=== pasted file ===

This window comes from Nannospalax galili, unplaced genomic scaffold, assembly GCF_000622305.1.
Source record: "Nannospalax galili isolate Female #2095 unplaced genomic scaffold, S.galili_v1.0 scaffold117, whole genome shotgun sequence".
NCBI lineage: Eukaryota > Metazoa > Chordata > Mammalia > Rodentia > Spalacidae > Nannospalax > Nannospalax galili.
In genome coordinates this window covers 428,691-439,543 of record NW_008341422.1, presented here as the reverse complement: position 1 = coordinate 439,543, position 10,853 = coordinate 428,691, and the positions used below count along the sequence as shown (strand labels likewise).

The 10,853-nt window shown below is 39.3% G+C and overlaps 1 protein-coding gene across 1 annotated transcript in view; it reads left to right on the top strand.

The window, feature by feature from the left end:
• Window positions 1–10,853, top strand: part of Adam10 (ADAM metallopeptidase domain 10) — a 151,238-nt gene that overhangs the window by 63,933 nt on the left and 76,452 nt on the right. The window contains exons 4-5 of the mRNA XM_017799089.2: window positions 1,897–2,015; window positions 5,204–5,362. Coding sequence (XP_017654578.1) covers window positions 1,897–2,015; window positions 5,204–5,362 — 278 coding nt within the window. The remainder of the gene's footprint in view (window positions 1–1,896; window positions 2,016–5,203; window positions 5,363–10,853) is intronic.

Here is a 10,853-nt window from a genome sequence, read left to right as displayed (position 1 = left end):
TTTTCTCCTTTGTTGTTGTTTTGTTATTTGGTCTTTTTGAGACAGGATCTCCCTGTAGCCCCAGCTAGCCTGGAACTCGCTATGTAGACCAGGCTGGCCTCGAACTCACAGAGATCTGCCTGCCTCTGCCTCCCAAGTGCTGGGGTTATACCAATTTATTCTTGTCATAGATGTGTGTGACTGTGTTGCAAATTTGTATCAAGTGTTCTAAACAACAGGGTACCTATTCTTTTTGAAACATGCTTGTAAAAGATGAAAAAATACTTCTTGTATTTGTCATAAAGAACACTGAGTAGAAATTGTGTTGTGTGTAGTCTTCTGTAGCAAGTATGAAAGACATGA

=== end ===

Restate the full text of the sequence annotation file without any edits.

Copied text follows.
This window comes from Nannospalax galili, unplaced genomic scaffold, assembly GCF_000622305.1.
Source record: "Nannospalax galili isolate Female #2095 unplaced genomic scaffold, S.galili_v1.0 scaffold117, whole genome shotgun sequence".
NCBI lineage: Eukaryota > Metazoa > Chordata > Mammalia > Rodentia > Spalacidae > Nannospalax > Nannospalax galili.
In genome coordinates this window covers 428,691-439,543 of record NW_008341422.1, presented here as the reverse complement: position 1 = coordinate 439,543, position 10,853 = coordinate 428,691, and the positions used below count along the sequence as shown (strand labels likewise).

The 10,853-nt window shown below is 39.3% G+C and overlaps 1 protein-coding gene across 1 annotated transcript in view; it reads left to right on the top strand.

The window, feature by feature from the left end:
• Window positions 1–10,853, top strand: part of Adam10 (ADAM metallopeptidase domain 10) — a 151,238-nt gene that overhangs the window by 63,933 nt on the left and 76,452 nt on the right. The window contains exons 4-5 of the mRNA XM_017799089.2: window positions 1,897–2,015; window positions 5,204–5,362. Coding sequence (XP_017654578.1) covers window positions 1,897–2,015; window positions 5,204–5,362 — 278 coding nt within the window. The remainder of the gene's footprint in view (window positions 1–1,896; window positions 2,016–5,203; window positions 5,363–10,853) is intronic.

Here is a 10,853-nt window from a genome sequence, read left to right as displayed (position 1 = left end):
TTTTCTCCTTTGTTGTTGTTTTGTTATTTGGTCTTTTTGAGACAGGATCTCCCTGTAGCCCCAGCTAGCCTGGAACTCGCTATGTAGACCAGGCTGGCCTCGAACTCACAGAGATCTGCCTGCCTCTGCCTCCCAAGTGCTGGGGTTATACCAATTTATTCTTGTCATAGATGTGTGTGACTGTGTTGCAAATTTGTATCAAGTGTTCTAAACAACAGGGTACCTATTCTTTTTGAAACATGCTTGTAAAAGATGAAAAAATACTTCTTGTATTTGTCATAAAGAACACTGAGTAGAAATTGTGTTGTGTGTAGTCTTCTGTAGCAAGTATGAAAGACATGA